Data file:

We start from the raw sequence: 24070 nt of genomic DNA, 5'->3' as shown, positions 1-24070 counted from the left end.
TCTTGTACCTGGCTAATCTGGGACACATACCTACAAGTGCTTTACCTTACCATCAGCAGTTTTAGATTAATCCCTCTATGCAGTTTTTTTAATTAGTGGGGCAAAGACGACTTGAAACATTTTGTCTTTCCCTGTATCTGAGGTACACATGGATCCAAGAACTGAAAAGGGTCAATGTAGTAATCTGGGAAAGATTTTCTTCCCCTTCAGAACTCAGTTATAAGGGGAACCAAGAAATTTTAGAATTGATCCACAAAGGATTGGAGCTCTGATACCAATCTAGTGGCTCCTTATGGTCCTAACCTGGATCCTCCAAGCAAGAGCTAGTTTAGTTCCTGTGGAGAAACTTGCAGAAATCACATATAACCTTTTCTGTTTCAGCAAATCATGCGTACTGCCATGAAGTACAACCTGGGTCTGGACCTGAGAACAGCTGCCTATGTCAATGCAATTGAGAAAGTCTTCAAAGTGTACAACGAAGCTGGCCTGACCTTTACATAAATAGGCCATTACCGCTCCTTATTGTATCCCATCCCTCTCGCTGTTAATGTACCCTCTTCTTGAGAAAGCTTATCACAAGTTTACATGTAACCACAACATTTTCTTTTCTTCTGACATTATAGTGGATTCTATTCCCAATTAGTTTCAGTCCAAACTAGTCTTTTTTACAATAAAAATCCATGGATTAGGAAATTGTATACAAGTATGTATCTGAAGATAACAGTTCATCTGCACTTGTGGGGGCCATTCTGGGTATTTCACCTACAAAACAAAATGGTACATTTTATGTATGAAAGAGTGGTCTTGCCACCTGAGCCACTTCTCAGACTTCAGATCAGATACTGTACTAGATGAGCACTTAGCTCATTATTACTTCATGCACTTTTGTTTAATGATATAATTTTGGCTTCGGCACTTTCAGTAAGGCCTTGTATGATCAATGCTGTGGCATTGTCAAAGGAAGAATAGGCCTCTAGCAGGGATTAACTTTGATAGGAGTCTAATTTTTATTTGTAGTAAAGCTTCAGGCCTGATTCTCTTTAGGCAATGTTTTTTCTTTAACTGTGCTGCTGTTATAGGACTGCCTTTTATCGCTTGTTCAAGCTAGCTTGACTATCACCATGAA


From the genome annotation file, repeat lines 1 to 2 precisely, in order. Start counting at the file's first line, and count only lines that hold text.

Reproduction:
We start from the raw sequence: 24070 nt of genomic DNA, 5'->3' as shown, positions 1-24070 counted from the left end.
TCTTGTACCTGGCTAATCTGGGACACATACCTACAAGTGCTTTACCTTACCATCAGCAGTTTTAGATTAATCCCTCTATGCAGTTTTTTTAATTAGTGGGGCAAAGACGACTTGAAACATTTTGTCTTTCCCTGTATCTGAGGTACACATGGATCCAAGAACTGAAAAGGGTCAATGTAGTAATCTGGGAAAGATTTTCTTCCCCTTCAGAACTCAGTTATAAGGGGAACCAAGAAATTTTAGAATTGATCCACAAAGGATTGGAGCTCTGATACCAATCTAGTGGCTCCTTATGGTCCTAACCTGGATCCTCCAAGCAAGAGCTAGTTTAGTTCCTGTGGAGAAACTTGCAGAAATCACATATAACCTTTTCTGTTTCAGCAAATCATGCGTACTGCCATGAAGTACAACCTGGGTCTGGACCTGAGAACAGCTGCCTATGTCAATGCAATTGAGAAAGTCTTCAAAGTGTACAACGAAGCTGGCCTGACCTTTACATAAATAGGCCATTACCGCTCCTTATTGTATCCCATCCCTCTCGCTGTTAATGTACCCTCTTCTTGAGAAAGCTTATCACAAGTTTACATGTAACCACAACATTTTCTTTTCTTCTGACATTATAGTGGATTCTATTCCCAATTAGTTTCAGTCCAAACTAGTCTTTTTTACAATAAAAATCCATGGATTAGGAAATTGTATACAAGTATGTATCTGAAGATAACAGTTCATCTGCACTTGTGGGGGCCATTCTGGGTATTTCACCTACAAAACAAAATGGTACATTTTATGTATGAAAGAGTGGTCTTGCCACCTGAGCCACTTCTCAGACTTCAGATCAGATACTGTACTAGATGAGCACTTAGCTCATTATTACTTCATGCACTTTTGTTTAATGATATAATTTTGGCTTCGGCACTTTCAGTAAGGCCTTGTATGATCAATGCTGTGGCATTGTCAAAGGAAGAATAGGCCTCTAGCAGGGATTAACTTTGATAGGAGTCTAATTTTTATTTGTAGTAAAGCTTCAGGCCTGATTCTCTTTAGGCAATGTTTTTTCTTTAACTGTGCTGCTGTTATAGGACTGCCTTTTATCGCTTGTTCAAGCTAGCTTGACTATCACCATGAA